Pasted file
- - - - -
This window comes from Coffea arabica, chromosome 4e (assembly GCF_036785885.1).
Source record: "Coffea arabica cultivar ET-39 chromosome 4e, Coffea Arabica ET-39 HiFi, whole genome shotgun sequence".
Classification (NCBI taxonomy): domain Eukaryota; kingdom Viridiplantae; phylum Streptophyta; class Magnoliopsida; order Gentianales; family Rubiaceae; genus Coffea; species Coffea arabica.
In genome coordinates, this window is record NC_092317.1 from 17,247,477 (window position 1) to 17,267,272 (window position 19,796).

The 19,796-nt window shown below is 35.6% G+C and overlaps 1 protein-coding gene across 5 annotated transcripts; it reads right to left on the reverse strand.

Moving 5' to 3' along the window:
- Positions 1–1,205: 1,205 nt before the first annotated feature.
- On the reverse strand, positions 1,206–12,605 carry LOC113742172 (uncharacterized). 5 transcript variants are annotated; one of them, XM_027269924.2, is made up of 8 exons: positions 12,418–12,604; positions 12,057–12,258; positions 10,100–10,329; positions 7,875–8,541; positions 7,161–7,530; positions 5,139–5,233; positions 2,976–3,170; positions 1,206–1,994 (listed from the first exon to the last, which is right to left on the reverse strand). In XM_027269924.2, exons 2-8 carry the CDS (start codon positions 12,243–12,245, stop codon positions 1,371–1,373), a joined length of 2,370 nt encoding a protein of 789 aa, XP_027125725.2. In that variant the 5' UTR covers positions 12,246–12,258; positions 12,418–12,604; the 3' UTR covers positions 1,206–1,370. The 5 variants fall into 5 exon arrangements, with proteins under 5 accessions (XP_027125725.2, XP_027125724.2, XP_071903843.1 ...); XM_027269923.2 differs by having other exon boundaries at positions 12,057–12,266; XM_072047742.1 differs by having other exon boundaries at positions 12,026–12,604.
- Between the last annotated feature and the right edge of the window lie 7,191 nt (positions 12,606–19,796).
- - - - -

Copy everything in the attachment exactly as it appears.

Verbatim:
This window comes from Coffea arabica, chromosome 4e (assembly GCF_036785885.1).
Source record: "Coffea arabica cultivar ET-39 chromosome 4e, Coffea Arabica ET-39 HiFi, whole genome shotgun sequence".
Classification (NCBI taxonomy): domain Eukaryota; kingdom Viridiplantae; phylum Streptophyta; class Magnoliopsida; order Gentianales; family Rubiaceae; genus Coffea; species Coffea arabica.
In genome coordinates, this window is record NC_092317.1 from 17,247,477 (window position 1) to 17,267,272 (window position 19,796).

The 19,796-nt window shown below is 35.6% G+C and overlaps 1 protein-coding gene across 5 annotated transcripts; it reads right to left on the reverse strand.

Moving 5' to 3' along the window:
- Positions 1–1,205: 1,205 nt before the first annotated feature.
- On the reverse strand, positions 1,206–12,605 carry LOC113742172 (uncharacterized). 5 transcript variants are annotated; one of them, XM_027269924.2, is made up of 8 exons: positions 12,418–12,604; positions 12,057–12,258; positions 10,100–10,329; positions 7,875–8,541; positions 7,161–7,530; positions 5,139–5,233; positions 2,976–3,170; positions 1,206–1,994 (listed from the first exon to the last, which is right to left on the reverse strand). In XM_027269924.2, exons 2-8 carry the CDS (start codon positions 12,243–12,245, stop codon positions 1,371–1,373), a joined length of 2,370 nt encoding a protein of 789 aa, XP_027125725.2. In that variant the 5' UTR covers positions 12,246–12,258; positions 12,418–12,604; the 3' UTR covers positions 1,206–1,370. The 5 variants fall into 5 exon arrangements, with proteins under 5 accessions (XP_027125725.2, XP_027125724.2, XP_071903843.1 ...); XM_027269923.2 differs by having other exon boundaries at positions 12,057–12,266; XM_072047742.1 differs by having other exon boundaries at positions 12,026–12,604.
- Between the last annotated feature and the right edge of the window lie 7,191 nt (positions 12,606–19,796).